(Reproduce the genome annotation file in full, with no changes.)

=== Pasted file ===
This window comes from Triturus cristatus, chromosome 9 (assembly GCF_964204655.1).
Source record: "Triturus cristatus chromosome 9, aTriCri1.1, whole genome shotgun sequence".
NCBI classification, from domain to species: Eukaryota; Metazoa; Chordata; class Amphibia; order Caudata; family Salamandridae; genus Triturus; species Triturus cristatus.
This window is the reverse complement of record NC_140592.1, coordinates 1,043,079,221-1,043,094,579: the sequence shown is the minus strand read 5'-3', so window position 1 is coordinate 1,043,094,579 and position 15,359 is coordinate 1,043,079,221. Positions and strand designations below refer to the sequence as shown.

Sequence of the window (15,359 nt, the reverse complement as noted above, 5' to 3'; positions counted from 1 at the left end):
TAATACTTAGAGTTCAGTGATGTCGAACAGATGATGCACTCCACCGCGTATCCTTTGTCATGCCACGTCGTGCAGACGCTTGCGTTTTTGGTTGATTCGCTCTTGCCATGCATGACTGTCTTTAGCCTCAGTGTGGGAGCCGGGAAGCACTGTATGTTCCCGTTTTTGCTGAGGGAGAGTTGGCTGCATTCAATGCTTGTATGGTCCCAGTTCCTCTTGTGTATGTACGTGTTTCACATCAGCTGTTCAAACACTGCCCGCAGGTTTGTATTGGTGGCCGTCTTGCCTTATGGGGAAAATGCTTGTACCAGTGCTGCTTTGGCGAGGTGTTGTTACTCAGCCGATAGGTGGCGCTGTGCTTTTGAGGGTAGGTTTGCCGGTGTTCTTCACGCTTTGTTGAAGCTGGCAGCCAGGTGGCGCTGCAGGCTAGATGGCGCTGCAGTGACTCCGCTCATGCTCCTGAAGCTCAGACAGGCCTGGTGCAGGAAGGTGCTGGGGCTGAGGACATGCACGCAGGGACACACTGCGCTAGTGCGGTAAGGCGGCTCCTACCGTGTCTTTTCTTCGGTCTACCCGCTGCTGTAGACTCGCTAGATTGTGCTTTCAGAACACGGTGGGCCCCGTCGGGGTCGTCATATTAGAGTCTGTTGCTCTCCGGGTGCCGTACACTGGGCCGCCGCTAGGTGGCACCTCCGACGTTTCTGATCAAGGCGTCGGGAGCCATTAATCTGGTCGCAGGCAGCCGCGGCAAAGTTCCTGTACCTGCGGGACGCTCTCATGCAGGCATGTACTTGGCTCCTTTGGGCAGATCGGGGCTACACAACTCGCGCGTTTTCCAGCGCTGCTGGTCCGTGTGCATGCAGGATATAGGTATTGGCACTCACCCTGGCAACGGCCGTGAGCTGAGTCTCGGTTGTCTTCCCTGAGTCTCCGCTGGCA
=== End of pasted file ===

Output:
This window comes from Triturus cristatus, chromosome 9 (assembly GCF_964204655.1).
Source record: "Triturus cristatus chromosome 9, aTriCri1.1, whole genome shotgun sequence".
NCBI classification, from domain to species: Eukaryota; Metazoa; Chordata; class Amphibia; order Caudata; family Salamandridae; genus Triturus; species Triturus cristatus.
This window is the reverse complement of record NC_140592.1, coordinates 1,043,079,221-1,043,094,579: the sequence shown is the minus strand read 5'-3', so window position 1 is coordinate 1,043,094,579 and position 15,359 is coordinate 1,043,079,221. Positions and strand designations below refer to the sequence as shown.

Sequence of the window (15,359 nt, the reverse complement as noted above, 5' to 3'; positions counted from 1 at the left end):
TAATACTTAGAGTTCAGTGATGTCGAACAGATGATGCACTCCACCGCGTATCCTTTGTCATGCCACGTCGTGCAGACGCTTGCGTTTTTGGTTGATTCGCTCTTGCCATGCATGACTGTCTTTAGCCTCAGTGTGGGAGCCGGGAAGCACTGTATGTTCCCGTTTTTGCTGAGGGAGAGTTGGCTGCATTCAATGCTTGTATGGTCCCAGTTCCTCTTGTGTATGTACGTGTTTCACATCAGCTGTTCAAACACTGCCCGCAGGTTTGTATTGGTGGCCGTCTTGCCTTATGGGGAAAATGCTTGTACCAGTGCTGCTTTGGCGAGGTGTTGTTACTCAGCCGATAGGTGGCGCTGTGCTTTTGAGGGTAGGTTTGCCGGTGTTCTTCACGCTTTGTTGAAGCTGGCAGCCAGGTGGCGCTGCAGGCTAGATGGCGCTGCAGTGACTCCGCTCATGCTCCTGAAGCTCAGACAGGCCTGGTGCAGGAAGGTGCTGGGGCTGAGGACATGCACGCAGGGACACACTGCGCTAGTGCGGTAAGGCGGCTCCTACCGTGTCTTTTCTTCGGTCTACCCGCTGCTGTAGACTCGCTAGATTGTGCTTTCAGAACACGGTGGGCCCCGTCGGGGTCGTCATATTAGAGTCTGTTGCTCTCCGGGTGCCGTACACTGGGCCGCCGCTAGGTGGCACCTCCGACGTTTCTGATCAAGGCGTCGGGAGCCATTAATCTGGTCGCAGGCAGCCGCGGCAAAGTTCCTGTACCTGCGGGACGCTCTCATGCAGGCATGTACTTGGCTCCTTTGGGCAGATCGGGGCTACACAACTCGCGCGTTTTCCAGCGCTGCTGGTCCGTGTGCATGCAGGATATAGGTATTGGCACTCACCCTGGCAACGGCCGTGAGCTGAGTCTCGGTTGTCTTCCCTGAGTCTCCGCTGGCA